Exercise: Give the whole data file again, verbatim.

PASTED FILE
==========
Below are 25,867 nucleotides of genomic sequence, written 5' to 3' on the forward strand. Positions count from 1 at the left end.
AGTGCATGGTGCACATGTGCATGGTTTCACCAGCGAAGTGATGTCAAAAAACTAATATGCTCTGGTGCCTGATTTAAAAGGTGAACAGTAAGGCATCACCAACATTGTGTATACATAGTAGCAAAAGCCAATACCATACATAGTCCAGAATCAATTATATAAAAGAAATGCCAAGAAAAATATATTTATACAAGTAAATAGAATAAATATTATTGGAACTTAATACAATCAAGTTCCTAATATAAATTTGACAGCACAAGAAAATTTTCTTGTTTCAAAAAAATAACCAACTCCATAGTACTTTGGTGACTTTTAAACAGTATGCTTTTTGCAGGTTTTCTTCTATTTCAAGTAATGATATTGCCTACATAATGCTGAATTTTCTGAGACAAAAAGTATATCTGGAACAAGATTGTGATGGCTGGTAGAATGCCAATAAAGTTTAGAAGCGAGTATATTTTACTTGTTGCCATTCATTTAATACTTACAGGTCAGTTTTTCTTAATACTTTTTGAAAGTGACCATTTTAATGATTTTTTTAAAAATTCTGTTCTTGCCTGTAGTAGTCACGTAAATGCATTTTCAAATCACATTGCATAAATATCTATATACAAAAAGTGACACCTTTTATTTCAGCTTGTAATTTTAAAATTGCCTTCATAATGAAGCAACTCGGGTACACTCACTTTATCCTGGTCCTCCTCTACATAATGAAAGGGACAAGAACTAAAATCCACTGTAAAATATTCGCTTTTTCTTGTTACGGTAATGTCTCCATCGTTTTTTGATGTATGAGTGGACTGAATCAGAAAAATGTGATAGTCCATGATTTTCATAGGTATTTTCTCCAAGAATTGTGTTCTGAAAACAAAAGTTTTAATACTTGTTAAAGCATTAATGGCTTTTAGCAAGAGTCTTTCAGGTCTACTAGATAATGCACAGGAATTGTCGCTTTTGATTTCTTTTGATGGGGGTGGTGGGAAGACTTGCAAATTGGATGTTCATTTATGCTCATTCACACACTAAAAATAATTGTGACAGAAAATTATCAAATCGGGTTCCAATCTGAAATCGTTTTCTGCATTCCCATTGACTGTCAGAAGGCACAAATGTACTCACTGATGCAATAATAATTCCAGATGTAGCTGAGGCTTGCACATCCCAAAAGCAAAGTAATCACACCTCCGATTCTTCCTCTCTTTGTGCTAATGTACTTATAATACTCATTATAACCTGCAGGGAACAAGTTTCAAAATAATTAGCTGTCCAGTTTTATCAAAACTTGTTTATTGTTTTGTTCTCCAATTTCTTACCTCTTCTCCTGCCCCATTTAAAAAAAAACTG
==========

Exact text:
Below are 25,867 nucleotides of genomic sequence, written 5' to 3' on the forward strand. Positions count from 1 at the left end.
AGTGCATGGTGCACATGTGCATGGTTTCACCAGCGAAGTGATGTCAAAAAACTAATATGCTCTGGTGCCTGATTTAAAAGGTGAACAGTAAGGCATCACCAACATTGTGTATACATAGTAGCAAAAGCCAATACCATACATAGTCCAGAATCAATTATATAAAAGAAATGCCAAGAAAAATATATTTATACAAGTAAATAGAATAAATATTATTGGAACTTAATACAATCAAGTTCCTAATATAAATTTGACAGCACAAGAAAATTTTCTTGTTTCAAAAAAATAACCAACTCCATAGTACTTTGGTGACTTTTAAACAGTATGCTTTTTGCAGGTTTTCTTCTATTTCAAGTAATGATATTGCCTACATAATGCTGAATTTTCTGAGACAAAAAGTATATCTGGAACAAGATTGTGATGGCTGGTAGAATGCCAATAAAGTTTAGAAGCGAGTATATTTTACTTGTTGCCATTCATTTAATACTTACAGGTCAGTTTTTCTTAATACTTTTTGAAAGTGACCATTTTAATGATTTTTTTAAAAATTCTGTTCTTGCCTGTAGTAGTCACGTAAATGCATTTTCAAATCACATTGCATAAATATCTATATACAAAAAGTGACACCTTTTATTTCAGCTTGTAATTTTAAAATTGCCTTCATAATGAAGCAACTCGGGTACACTCACTTTATCCTGGTCCTCCTCTACATAATGAAAGGGACAAGAACTAAAATCCACTGTAAAATATTCGCTTTTTCTTGTTACGGTAATGTCTCCATCGTTTTTTGATGTATGAGTGGACTGAATCAGAAAAATGTGATAGTCCATGATTTTCATAGGTATTTTCTCCAAGAATTGTGTTCTGAAAACAAAAGTTTTAATACTTGTTAAAGCATTAATGGCTTTTAGCAAGAGTCTTTCAGGTCTACTAGATAATGCACAGGAATTGTCGCTTTTGATTTCTTTTGATGGGGGTGGTGGGAAGACTTGCAAATTGGATGTTCATTTATGCTCATTCACACACTAAAAATAATTGTGACAGAAAATTATCAAATCGGGTTCCAATCTGAAATCGTTTTCTGCATTCCCATTGACTGTCAGAAGGCACAAATGTACTCACTGATGCAATAATAATTCCAGATGTAGCTGAGGCTTGCACATCCCAAAAGCAAAGTAATCACACCTCCGATTCTTCCTCTCTTTGTGCTAATGTACTTATAATACTCATTATAACCTGCAGGGAACAAGTTTCAAAATAATTAGCTGTCCAGTTTTATCAAAACTTGTTTATTGTTTTGTTCTCCAATTTCTTACCTCTTCTCCTGCCCCATTTAAAAAAAAACTG